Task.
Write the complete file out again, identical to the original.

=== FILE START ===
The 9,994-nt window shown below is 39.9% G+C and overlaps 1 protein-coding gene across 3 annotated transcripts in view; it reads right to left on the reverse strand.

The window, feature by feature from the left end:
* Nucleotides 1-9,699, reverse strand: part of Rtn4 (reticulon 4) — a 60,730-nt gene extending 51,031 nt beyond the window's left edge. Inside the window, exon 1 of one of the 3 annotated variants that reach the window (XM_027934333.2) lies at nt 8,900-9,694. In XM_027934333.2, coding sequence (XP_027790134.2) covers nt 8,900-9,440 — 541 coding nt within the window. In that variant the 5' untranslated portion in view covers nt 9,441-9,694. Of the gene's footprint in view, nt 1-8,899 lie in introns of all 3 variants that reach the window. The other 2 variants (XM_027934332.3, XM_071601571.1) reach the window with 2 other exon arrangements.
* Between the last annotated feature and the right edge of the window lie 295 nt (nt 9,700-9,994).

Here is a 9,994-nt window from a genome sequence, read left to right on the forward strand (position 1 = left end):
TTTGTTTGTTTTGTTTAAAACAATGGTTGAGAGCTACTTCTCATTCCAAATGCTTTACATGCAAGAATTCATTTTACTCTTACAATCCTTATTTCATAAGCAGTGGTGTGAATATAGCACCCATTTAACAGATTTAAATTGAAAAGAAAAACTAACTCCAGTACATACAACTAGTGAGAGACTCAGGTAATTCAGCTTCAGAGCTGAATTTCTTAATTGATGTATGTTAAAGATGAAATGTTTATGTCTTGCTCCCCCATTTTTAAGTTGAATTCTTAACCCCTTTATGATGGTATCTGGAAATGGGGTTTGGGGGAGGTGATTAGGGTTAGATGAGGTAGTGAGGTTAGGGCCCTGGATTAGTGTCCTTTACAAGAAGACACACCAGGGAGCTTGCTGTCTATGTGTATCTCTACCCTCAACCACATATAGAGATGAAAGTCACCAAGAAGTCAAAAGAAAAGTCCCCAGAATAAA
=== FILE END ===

The 9,994-nt window shown below is 39.9% G+C and overlaps 1 protein-coding gene across 3 annotated transcripts in view; it reads right to left on the reverse strand.

The window, feature by feature from the left end:
* Nucleotides 1-9,699, reverse strand: part of Rtn4 (reticulon 4) — a 60,730-nt gene extending 51,031 nt beyond the window's left edge. Inside the window, exon 1 of one of the 3 annotated variants that reach the window (XM_027934333.2) lies at nt 8,900-9,694. In XM_027934333.2, coding sequence (XP_027790134.2) covers nt 8,900-9,440 — 541 coding nt within the window. In that variant the 5' untranslated portion in view covers nt 9,441-9,694. Of the gene's footprint in view, nt 1-8,899 lie in introns of all 3 variants that reach the window. The other 2 variants (XM_027934332.3, XM_071601571.1) reach the window with 2 other exon arrangements.
* Between the last annotated feature and the right edge of the window lie 295 nt (nt 9,700-9,994).

Here is a 9,994-nt window from a genome sequence, read left to right on the forward strand (position 1 = left end):
TTTGTTTGTTTTGTTTAAAACAATGGTTGAGAGCTACTTCTCATTCCAAATGCTTTACATGCAAGAATTCATTTTACTCTTACAATCCTTATTTCATAAGCAGTGGTGTGAATATAGCACCCATTTAACAGATTTAAATTGAAAAGAAAAACTAACTCCAGTACATACAACTAGTGAGAGACTCAGGTAATTCAGCTTCAGAGCTGAATTTCTTAATTGATGTATGTTAAAGATGAAATGTTTATGTCTTGCTCCCCCATTTTTAAGTTGAATTCTTAACCCCTTTATGATGGTATCTGGAAATGGGGTTTGGGGGAGGTGATTAGGGTTAGATGAGGTAGTGAGGTTAGGGCCCTGGATTAGTGTCCTTTACAAGAAGACACACCAGGGAGCTTGCTGTCTATGTGTATCTCTACCCTCAACCACATATAGAGATGAAAGTCACCAAGAAGTCAAAAGAAAAGTCCCCAGAATAAA